Sarah by Mary Lavin, 1943
The magic trick:
A plot that with every turn casts a critical eye at the church
We close our week of Mary Lavin stories with perhaps the best of the bunch, certainly the darkest.
The name of the story is “Sarah,” but it’s clear from the start that the church, as filtered through the townspeople’s perceptions and expectations, will serve at least as a co-lead in this one.
Sarah has three sons, each out of wedlock. Her neighbors do not abide this, but because she is a respectful, responsible church-goer they allow her to continue to live among them.
The plot is suspenseful in its dramatic turns, but it’s clear it’s truly only serving as a means for exposing the damage that can be done by a constrictive church culture.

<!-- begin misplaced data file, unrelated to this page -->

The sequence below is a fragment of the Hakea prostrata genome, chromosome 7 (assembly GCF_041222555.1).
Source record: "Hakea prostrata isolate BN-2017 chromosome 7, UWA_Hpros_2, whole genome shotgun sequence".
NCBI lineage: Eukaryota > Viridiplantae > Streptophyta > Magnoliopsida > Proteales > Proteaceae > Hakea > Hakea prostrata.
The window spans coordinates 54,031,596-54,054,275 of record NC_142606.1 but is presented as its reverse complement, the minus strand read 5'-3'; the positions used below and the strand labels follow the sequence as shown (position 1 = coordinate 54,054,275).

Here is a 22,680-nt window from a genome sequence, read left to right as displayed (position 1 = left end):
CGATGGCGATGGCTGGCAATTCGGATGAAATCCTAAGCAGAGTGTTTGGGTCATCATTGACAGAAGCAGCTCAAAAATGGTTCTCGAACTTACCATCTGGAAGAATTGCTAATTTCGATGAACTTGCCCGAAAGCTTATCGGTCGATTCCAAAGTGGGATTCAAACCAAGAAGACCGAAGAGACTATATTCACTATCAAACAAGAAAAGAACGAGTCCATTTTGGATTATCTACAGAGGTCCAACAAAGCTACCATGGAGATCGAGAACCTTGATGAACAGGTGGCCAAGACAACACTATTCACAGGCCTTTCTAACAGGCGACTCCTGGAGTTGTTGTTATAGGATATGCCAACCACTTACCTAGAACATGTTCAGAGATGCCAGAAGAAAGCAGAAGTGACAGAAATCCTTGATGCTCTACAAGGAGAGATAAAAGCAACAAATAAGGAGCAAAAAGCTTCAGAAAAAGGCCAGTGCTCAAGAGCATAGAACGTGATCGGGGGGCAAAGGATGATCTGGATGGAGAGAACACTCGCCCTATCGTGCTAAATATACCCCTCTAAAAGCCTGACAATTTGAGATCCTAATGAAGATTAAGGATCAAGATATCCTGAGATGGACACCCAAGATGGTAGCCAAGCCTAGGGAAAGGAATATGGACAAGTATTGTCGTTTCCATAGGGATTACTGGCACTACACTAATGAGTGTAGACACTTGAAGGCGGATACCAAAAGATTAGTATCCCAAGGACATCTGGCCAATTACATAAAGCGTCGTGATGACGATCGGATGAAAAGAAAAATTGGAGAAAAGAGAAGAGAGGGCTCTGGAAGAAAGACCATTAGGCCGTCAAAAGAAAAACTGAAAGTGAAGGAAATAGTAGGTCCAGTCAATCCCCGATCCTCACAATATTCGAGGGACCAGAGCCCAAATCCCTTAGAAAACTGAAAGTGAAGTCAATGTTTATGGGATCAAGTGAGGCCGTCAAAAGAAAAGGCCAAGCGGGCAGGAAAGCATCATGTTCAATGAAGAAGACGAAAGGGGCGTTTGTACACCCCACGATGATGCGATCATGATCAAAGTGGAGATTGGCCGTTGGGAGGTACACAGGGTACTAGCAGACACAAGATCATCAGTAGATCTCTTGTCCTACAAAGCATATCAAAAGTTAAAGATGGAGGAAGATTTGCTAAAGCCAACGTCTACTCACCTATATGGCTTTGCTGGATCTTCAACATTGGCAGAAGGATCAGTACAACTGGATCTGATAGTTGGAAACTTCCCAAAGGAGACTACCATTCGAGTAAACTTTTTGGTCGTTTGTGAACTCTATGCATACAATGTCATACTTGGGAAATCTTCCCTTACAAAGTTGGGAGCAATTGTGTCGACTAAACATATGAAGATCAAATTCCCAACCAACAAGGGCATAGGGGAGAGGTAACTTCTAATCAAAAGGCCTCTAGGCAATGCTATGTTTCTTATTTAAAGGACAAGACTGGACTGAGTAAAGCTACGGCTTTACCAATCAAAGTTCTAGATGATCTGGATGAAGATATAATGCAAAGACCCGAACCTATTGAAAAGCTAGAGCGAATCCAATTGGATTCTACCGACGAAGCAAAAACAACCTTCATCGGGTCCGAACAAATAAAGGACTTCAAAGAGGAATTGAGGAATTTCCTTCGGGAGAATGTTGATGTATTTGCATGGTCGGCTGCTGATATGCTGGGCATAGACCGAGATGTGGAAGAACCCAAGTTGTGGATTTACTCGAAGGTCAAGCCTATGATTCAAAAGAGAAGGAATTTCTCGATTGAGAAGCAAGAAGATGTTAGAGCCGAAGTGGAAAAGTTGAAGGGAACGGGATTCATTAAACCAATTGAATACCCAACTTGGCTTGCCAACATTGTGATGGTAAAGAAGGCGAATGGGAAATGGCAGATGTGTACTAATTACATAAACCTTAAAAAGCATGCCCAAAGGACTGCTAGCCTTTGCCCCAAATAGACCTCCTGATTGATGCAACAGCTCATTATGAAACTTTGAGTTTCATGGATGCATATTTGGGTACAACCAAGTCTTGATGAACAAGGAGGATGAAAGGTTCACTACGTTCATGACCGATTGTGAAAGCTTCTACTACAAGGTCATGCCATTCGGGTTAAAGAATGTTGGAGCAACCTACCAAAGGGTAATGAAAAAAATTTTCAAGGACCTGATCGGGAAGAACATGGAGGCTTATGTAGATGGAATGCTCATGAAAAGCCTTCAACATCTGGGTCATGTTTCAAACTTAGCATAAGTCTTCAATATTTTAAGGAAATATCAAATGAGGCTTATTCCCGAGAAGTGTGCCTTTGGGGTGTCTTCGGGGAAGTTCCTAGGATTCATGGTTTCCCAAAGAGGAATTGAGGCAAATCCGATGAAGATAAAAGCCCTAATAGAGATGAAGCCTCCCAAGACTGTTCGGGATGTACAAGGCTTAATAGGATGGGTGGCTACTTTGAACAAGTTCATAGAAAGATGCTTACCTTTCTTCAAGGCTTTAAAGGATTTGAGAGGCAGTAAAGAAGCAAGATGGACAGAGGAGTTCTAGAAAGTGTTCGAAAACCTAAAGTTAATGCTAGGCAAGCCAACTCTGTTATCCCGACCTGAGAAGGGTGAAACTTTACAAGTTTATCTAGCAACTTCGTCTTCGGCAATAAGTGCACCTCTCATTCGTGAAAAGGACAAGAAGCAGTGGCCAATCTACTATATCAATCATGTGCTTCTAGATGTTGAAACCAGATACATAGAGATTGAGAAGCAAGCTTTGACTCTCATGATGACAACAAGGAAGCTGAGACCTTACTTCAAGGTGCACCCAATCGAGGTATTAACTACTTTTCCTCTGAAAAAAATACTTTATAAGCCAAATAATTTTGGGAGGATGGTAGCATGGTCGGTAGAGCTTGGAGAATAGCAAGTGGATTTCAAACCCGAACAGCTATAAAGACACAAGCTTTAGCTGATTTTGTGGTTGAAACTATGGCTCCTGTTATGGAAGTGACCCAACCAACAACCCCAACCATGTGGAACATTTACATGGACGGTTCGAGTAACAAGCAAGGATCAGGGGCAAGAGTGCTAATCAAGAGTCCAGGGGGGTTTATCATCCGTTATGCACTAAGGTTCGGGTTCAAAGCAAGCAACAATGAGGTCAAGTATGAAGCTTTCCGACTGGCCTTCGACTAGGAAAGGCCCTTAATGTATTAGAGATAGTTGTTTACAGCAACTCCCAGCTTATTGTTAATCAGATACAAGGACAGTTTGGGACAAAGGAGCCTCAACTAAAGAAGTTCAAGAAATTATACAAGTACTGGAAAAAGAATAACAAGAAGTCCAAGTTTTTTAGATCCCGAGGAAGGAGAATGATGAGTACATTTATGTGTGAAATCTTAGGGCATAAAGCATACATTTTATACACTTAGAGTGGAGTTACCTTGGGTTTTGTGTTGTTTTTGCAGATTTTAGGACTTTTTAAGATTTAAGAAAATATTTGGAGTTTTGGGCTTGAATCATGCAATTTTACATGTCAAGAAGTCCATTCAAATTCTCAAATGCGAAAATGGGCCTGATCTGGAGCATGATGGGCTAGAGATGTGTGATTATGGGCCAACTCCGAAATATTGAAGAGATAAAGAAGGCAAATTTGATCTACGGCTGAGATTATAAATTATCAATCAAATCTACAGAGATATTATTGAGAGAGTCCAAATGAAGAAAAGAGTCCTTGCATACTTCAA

And that’s quite a trick on Lavin’s part.
“Who else can I get?” Kathleen said stubbornly.
“Why do you want anyone? You’ll only be gone for three days, isn’t that all?”
“Three days is a long time to leave a house in the care of a man.”
“I’d rather let the roof fall in on him than draw Sarah Murray about my place!” said the women. “She has a queer way of looking at a man. I wouldn’t like to have her give my man one of those looks.”
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